Burt Glinn was an American professional photographer, who was born in 1925 in Pittsburgh, Pennsylvania. Glinn served in the United States Army between 1943 and 1946 before studying literature at Harvard University where he edited and photographed for the Harvard Crimson college newspaper. From 1949 to 1950, Glinn worked for Life magazine before becoming a freelancer, which allowed him to work for many publications, including Holiday, Esquire, Fortune, Travel & Leisure, Paris-Match, and Newsweek. He covered revolutionary leader Fidel Castro’s entrance into Havana, Cuba, and photographed people such as Andy Warhol and Helen Frankenthaler. Burt who has died aged 82, knew he was a legend in his own lifetime, but with characteristic modesty, put a portion of his success down to luck – “I have come to believe in the superiority of discovery over invention. What is important is not what I make happen but what happens to me”. –Burt Glinn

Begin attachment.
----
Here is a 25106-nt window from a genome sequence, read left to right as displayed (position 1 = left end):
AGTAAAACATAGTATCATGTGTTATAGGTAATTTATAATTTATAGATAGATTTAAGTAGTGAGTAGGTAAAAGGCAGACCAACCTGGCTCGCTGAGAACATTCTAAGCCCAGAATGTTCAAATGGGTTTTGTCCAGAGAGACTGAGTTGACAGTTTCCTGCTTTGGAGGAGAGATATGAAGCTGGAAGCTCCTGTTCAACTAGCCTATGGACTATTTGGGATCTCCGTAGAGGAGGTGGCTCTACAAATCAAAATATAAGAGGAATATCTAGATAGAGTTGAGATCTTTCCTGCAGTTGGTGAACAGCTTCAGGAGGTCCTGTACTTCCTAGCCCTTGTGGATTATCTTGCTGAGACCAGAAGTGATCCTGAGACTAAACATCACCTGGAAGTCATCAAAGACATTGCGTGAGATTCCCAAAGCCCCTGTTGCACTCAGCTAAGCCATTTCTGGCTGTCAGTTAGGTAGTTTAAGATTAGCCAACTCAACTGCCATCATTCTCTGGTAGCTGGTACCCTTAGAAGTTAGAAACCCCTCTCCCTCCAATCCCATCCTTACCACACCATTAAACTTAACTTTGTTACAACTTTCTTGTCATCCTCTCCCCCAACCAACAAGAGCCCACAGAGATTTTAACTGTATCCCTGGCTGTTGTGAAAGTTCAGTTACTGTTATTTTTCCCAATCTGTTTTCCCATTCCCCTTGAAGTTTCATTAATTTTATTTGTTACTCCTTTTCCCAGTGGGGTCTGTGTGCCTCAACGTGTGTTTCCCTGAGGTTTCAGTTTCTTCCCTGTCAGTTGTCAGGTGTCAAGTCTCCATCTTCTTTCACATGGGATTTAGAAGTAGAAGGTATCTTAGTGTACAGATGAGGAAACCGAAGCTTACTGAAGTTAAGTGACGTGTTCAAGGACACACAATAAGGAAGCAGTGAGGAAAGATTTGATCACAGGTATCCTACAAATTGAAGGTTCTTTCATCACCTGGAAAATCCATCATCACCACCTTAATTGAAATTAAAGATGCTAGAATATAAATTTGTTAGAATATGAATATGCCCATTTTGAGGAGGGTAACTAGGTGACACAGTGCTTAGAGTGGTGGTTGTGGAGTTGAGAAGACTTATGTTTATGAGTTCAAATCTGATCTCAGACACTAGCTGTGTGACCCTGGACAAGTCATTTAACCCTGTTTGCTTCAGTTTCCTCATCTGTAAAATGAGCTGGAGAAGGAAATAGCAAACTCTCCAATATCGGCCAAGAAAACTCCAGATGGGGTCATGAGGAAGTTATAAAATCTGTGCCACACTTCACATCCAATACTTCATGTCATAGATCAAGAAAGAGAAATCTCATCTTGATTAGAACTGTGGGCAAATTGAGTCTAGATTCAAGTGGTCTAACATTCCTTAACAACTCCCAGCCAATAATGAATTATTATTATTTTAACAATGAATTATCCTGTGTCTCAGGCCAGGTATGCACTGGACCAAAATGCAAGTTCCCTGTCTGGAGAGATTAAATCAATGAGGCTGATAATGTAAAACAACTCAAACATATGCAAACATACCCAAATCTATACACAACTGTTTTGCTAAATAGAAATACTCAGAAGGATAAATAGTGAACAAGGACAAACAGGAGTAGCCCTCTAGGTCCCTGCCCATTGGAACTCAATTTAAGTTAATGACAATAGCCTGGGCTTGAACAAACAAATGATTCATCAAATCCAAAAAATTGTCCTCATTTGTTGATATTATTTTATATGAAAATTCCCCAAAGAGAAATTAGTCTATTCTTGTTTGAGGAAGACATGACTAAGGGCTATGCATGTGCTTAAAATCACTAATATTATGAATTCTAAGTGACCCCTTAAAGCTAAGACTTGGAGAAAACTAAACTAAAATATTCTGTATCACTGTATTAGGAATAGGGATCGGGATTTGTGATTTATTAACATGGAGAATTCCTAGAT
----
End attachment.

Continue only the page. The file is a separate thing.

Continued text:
In collaboration with the writer Laurens van der Post, Glinn published A Portrait of All the Russias and A Portrait of Japan. His reportages have appeared in Esquire, Geo, Travel and Leisure, Fortune, Life and Paris-Match. He has covered the Sinai War, the US Marine invasion of Lebanon, and Fidel Castro’s takeover of Cuba. In the 1990s he completed an extensive photo essay on the topic of medical science.
In 1981, Burt married Elena Prohaska and their son Samuel Pierson Glinn was born in 1982.